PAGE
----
Output 0V to 5V with Arduino

Hello, I am doing a project and I need to output 0V to 5V using Arduino. How I can do this with the analogWrite feature?

Thanks for the help

Use analogWrite(pin, val); and use a low pass filter to turn the PWM to a voltage.

The Arduino Uno has 6 pins (pins 3,5,6,9,10,11) that can provide pwm output (explained below - https://www.arduino.cc/en/Tutorial/Foundations/PWM)

For true analog output you will need to you use an DAC ( Digital to Analog Converter)...
The Arduino Due has two DACs but it runs at 3.3v... They are at Due pins DAC0 and DAC1

You cannot get pure analog signal from arduino output, only pulse-width modulated (PWM) signal. PWM gives an average voltage value from 0 to 5 V. This is enough to drive LEDs or DC motors. You may try use low pass filter as mentioned above by @missdrew.
If you want a clean analog signal, you should use an external DAC.

Sorry, what do you actually mean by that? :face_with_raised_eyebrow:

This is pretty much the "XY Problem"

analogWrite() can do 256 levels, from 0 to 255.
Here are 0,25,50,75,100,125,150,175,200,225,250 then back to 0, with each level left on for the same time period


Output was a simple RC filter, with no load after it.

Thanks this will work however I am not very expert how do I choose the resistance value and the capacitor value for the low pass filter?

Thanks, so will this work with every voltage.? For instance, if I use analogWrite(PIN, 255) will it output a constant and usable 5v? And for instance, if I use analogWrite(PIN, 155) will it output a constant and usable 3v?

Thanks

Yes, for loads up to around 20mA

It outputs 1/256 of the MCU supply voltage for every A/D step.
So if it will output 0-5volt depends on which Arduino, and how you power it.

If you load that output (draw current from it), then the voltage drops.
Because the load and the 10k resistor creates a voltage divider.
So if you add a 10k resistor, that 0-5volt becomes 0-2.5volt.

If you don't want that, then you should buffer that voltage with an opamp.
Leo..

You can also try a smaller value resistor, like 1K, if you have a 'scope to look at the waveform and see if it still meets your needs.

You can try any online calculator, for example
Low Pass Filter Calculator
RC Low-pass Filter Design Tool
Keep in mind, that getting constant voltage from Arduino by PWM is not so trivial.
You didn't even say what is your requirements to output DC voltage?
What will be the load?
What allowable voltage ripple level you need?

Thanks, I still confused about two things: For Arduino what is the "Cutoff Frequency Desired"?

Basically, this voltage needs to be read by the ECU of my car. I searched online and I found a complete schematic that uses a two-stage low pass filter. However, I am doing this project to learn and I would like to learn the electronics behind this.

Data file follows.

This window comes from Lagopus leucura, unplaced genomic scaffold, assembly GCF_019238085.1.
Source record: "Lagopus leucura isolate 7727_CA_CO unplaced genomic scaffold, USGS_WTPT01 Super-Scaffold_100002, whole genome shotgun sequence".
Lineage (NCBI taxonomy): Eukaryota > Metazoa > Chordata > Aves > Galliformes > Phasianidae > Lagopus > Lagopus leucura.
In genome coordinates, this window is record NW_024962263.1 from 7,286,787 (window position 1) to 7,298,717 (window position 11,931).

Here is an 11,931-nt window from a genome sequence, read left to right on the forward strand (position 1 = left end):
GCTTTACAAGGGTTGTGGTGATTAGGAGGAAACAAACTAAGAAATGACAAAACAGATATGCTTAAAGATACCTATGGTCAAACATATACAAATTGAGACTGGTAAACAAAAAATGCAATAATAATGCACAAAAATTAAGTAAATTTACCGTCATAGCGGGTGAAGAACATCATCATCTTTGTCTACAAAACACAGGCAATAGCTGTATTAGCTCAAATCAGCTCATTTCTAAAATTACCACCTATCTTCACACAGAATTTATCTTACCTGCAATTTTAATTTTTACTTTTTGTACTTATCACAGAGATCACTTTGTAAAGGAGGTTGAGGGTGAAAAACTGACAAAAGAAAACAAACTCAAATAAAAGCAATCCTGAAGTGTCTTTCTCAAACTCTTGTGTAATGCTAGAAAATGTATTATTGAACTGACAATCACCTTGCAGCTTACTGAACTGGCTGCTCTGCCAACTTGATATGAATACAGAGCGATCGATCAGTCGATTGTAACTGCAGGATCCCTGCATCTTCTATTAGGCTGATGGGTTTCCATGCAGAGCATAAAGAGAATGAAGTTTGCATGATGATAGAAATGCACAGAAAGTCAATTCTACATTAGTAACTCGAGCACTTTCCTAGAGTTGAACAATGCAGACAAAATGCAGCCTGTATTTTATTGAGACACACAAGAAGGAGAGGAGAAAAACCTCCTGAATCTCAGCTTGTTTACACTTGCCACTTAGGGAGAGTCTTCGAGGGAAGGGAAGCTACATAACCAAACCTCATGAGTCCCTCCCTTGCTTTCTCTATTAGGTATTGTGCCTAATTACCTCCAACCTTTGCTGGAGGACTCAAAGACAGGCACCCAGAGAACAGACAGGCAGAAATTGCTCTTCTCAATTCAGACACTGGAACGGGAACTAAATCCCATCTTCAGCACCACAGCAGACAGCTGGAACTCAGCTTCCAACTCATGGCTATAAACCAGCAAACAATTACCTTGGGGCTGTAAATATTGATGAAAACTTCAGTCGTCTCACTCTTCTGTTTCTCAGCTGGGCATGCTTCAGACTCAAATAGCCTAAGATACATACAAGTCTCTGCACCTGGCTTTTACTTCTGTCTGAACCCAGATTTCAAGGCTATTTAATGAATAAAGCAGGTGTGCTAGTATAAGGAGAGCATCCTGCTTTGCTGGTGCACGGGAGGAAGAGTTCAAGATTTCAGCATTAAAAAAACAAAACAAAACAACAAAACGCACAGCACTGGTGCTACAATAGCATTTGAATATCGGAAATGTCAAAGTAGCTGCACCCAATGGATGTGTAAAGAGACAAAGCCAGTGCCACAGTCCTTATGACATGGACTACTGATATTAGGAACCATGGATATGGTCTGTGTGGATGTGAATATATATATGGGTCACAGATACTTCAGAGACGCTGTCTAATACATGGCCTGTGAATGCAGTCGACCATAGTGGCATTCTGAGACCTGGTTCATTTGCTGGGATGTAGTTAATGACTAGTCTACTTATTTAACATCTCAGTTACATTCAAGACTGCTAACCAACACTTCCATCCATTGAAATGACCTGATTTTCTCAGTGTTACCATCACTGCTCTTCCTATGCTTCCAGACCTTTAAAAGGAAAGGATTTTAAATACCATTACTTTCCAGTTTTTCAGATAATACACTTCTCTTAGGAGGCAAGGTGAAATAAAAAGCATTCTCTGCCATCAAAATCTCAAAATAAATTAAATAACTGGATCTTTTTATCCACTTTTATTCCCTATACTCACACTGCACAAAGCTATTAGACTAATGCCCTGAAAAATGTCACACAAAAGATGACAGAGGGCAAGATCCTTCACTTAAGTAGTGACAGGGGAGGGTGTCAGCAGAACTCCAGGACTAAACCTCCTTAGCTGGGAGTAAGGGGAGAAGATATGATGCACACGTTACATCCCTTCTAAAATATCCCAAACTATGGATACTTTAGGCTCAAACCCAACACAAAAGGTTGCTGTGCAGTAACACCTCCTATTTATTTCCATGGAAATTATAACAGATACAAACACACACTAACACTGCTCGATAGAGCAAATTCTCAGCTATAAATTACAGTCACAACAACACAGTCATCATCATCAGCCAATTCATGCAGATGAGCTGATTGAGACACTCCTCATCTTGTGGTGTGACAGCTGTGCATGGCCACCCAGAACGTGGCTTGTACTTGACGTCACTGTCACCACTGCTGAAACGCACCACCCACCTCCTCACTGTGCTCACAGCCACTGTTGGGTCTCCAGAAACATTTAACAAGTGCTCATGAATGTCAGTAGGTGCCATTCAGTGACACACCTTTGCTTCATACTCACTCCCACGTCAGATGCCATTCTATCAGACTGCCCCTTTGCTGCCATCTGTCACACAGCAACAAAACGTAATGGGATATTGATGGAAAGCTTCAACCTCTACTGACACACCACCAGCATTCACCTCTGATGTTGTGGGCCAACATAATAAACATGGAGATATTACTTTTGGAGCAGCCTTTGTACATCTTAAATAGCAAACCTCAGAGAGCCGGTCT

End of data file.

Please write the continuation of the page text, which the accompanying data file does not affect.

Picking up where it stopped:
In fact, the second thing that confuses me is what is a two-stage low pass filter?

By the way, I will include a photo of the schematic I found, I will appreciate anyone how can share how this works and why there are two low pass filters in series.

Thanks

image

Any electronics textbook will explain how passive filters work, and of course there are countless tutorials on line. Top hit for "low pass filter tutorial" on Google.

Thanks, I am still confused about what is and why a two-stage low pass filter. I can not find this online.

Ask the author of the article where you found that schematic why they chose that one.

As for how it works, now would be a good time to actually click on the link in reply #14, and scroll down to the heading Second-order Low Pass Filter, where that exact circuit is explained in detail.

Of course, it would be helpful to read the information in the article preceding that heading.

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You still haven't clarified the requirements.
What is the input impedance of the electronic car unit?
What ripple of DC voltage is allowed?
How quickly do you need to change the DC voltage?
The PWM output voltage can have high ripple. If you suppress ripple with a low-pass filter, you limit the rate of change in the signal.
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I simulated a similar task for you, but with slightly worse conditions (PWM frequency 50Hz, Rload = 50kΩ) to better see the ripple. The filter capacitor is 10 uF, the filter resistor is 4.7 kΩ and 10 kΩ. PWM duty cycle 80%, the output should be 4V.
It can be seen from the graphs that at 4.7 kΩ the voltage rise rate is higher, the error is less, but the ripple is greater; at 10 kΩ, the ripple is less, but the voltage rise rate is less and the error is larger.

P.S. If all of this not for you, I would suggest to use an external DAC like the 12-bit MCP4725. It has significantly higher accuracy and a high slew rate (6 μs!).